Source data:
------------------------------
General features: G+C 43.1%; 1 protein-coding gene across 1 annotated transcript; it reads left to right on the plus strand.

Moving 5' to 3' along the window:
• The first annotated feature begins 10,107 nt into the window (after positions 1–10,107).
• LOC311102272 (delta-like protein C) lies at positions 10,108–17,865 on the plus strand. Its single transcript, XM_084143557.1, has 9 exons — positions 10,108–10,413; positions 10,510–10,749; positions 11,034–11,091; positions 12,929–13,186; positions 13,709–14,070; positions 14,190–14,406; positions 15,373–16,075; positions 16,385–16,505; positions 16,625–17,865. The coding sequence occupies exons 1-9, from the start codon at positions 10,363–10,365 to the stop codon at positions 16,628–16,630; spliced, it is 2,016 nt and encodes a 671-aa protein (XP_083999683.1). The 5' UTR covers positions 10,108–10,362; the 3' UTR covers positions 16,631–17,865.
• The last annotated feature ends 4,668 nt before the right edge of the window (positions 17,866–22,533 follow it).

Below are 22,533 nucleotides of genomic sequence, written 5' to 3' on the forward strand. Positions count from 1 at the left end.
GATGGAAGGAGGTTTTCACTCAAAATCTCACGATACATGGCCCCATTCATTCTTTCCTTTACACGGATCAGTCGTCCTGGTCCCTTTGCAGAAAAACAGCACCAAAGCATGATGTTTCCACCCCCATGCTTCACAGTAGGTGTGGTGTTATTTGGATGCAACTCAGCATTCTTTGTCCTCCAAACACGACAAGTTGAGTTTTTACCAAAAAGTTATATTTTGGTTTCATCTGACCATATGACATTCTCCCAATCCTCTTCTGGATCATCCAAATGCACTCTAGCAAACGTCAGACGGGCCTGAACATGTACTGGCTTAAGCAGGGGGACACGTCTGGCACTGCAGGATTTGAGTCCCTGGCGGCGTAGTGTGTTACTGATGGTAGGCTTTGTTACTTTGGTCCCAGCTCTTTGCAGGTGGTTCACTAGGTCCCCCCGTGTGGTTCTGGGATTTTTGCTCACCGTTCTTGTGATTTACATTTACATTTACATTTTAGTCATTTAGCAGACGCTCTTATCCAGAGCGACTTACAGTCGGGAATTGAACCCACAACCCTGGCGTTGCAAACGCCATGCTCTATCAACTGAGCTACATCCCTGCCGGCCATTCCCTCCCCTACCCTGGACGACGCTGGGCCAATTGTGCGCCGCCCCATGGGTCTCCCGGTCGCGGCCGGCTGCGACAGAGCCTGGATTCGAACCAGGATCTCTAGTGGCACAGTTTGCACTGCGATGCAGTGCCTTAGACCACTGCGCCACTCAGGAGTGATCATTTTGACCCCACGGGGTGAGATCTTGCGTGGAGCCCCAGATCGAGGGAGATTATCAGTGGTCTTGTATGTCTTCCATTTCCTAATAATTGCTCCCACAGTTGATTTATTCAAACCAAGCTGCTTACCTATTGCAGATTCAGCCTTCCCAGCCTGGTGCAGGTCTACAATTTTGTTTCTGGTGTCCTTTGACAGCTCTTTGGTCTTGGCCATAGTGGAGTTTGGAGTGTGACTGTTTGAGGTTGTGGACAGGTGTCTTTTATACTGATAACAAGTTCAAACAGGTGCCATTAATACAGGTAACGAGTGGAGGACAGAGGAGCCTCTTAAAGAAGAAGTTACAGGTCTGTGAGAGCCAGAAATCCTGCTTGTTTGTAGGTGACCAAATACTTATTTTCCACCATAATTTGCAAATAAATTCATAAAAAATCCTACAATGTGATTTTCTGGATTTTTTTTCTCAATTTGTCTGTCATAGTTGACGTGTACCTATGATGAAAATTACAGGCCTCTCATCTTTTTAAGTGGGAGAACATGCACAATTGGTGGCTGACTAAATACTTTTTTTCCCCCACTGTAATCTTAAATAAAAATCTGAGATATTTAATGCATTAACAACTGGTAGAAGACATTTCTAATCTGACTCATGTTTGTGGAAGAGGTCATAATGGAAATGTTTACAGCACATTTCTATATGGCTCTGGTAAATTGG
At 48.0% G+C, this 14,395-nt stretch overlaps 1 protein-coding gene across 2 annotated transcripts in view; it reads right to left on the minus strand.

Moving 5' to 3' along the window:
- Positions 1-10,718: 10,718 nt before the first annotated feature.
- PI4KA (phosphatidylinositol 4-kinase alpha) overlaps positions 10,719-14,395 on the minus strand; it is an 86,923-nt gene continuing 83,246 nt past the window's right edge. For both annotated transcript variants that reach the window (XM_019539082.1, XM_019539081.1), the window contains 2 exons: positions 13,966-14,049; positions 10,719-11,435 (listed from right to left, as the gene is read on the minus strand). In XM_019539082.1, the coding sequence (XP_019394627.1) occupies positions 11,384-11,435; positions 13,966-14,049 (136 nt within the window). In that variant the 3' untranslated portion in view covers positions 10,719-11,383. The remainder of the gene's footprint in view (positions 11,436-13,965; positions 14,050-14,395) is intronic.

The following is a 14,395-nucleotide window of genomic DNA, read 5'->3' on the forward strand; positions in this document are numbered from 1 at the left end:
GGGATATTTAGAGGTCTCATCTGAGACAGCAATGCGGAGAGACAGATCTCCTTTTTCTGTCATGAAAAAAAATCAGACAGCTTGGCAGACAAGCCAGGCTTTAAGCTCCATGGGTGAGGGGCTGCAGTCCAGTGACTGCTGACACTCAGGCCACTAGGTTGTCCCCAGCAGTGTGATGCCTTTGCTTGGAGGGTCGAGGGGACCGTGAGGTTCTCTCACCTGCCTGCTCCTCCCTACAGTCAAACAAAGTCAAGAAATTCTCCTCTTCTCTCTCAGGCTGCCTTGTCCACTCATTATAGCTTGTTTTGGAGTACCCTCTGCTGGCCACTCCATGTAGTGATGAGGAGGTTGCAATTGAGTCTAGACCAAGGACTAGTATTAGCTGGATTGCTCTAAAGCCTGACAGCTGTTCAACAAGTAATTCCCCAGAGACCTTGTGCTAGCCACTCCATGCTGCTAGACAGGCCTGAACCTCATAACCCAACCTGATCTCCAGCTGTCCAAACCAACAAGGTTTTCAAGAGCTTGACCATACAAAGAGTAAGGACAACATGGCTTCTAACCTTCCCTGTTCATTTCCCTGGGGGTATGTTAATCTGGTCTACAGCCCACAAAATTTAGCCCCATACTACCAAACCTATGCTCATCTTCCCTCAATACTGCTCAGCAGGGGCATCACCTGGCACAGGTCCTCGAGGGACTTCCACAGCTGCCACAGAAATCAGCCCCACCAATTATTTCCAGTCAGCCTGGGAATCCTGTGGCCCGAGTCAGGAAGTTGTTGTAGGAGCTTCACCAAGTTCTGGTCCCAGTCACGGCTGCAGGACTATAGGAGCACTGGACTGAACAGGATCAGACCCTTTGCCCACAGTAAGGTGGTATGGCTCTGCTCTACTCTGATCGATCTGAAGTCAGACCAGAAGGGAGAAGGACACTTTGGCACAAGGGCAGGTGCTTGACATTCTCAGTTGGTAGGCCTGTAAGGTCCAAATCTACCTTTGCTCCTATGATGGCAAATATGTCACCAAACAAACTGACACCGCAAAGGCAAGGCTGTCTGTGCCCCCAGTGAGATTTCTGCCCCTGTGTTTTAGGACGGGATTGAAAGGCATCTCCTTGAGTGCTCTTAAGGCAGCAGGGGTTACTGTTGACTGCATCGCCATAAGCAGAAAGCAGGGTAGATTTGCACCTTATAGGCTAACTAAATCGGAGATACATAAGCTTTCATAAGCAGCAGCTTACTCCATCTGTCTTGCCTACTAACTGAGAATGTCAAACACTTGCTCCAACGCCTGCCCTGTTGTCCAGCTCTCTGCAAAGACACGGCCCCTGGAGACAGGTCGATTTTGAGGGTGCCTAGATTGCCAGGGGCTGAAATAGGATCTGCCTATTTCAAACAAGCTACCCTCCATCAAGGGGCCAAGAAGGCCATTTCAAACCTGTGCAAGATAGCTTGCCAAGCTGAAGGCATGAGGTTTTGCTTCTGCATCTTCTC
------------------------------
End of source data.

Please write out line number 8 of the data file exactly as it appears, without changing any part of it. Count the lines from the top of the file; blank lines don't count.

At 48.0% G+C, this 14,395-nt stretch overlaps 1 protein-coding gene across 2 annotated transcripts in view; it reads right to left on the minus strand.